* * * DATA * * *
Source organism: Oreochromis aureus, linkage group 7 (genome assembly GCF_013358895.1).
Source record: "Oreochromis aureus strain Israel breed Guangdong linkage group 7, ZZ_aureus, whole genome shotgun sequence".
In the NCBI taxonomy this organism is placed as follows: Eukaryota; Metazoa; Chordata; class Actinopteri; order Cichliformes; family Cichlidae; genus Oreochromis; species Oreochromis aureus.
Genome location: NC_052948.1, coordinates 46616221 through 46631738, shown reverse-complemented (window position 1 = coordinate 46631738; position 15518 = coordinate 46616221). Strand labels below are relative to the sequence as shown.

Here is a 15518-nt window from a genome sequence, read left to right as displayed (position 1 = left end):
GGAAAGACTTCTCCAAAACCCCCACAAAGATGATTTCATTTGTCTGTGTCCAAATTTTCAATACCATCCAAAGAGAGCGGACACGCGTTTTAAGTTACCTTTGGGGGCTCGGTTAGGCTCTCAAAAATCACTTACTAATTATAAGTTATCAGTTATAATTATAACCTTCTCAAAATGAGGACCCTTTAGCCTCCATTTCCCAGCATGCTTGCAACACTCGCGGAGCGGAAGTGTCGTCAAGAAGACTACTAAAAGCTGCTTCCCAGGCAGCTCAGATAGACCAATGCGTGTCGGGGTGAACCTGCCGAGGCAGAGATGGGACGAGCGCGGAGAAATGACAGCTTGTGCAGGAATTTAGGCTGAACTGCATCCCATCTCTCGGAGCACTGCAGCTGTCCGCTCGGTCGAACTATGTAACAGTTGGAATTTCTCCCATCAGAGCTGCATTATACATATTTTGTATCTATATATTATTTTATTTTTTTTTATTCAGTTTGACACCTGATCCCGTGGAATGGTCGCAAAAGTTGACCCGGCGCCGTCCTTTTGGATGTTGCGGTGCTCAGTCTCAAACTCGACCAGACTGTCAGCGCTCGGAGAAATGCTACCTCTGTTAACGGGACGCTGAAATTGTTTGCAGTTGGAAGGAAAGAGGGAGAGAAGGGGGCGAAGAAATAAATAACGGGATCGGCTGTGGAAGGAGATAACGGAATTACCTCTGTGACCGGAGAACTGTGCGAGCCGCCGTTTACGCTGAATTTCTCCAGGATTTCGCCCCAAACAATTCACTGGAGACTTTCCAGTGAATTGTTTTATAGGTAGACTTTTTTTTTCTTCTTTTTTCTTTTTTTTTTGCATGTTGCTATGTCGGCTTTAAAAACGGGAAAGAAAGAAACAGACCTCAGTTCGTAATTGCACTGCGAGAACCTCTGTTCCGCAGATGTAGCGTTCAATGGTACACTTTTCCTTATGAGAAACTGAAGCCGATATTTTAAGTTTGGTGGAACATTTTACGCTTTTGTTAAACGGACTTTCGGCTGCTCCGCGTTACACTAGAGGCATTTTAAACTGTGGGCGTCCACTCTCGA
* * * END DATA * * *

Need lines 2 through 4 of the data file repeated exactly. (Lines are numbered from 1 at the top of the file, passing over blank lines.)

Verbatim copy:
Source record: "Oreochromis aureus strain Israel breed Guangdong linkage group 7, ZZ_aureus, whole genome shotgun sequence".
In the NCBI taxonomy this organism is placed as follows: Eukaryota; Metazoa; Chordata; class Actinopteri; order Cichliformes; family Cichlidae; genus Oreochromis; species Oreochromis aureus.
Genome location: NC_052948.1, coordinates 46616221 through 46631738, shown reverse-complemented (window position 1 = coordinate 46631738; position 15518 = coordinate 46616221). Strand labels below are relative to the sequence as shown.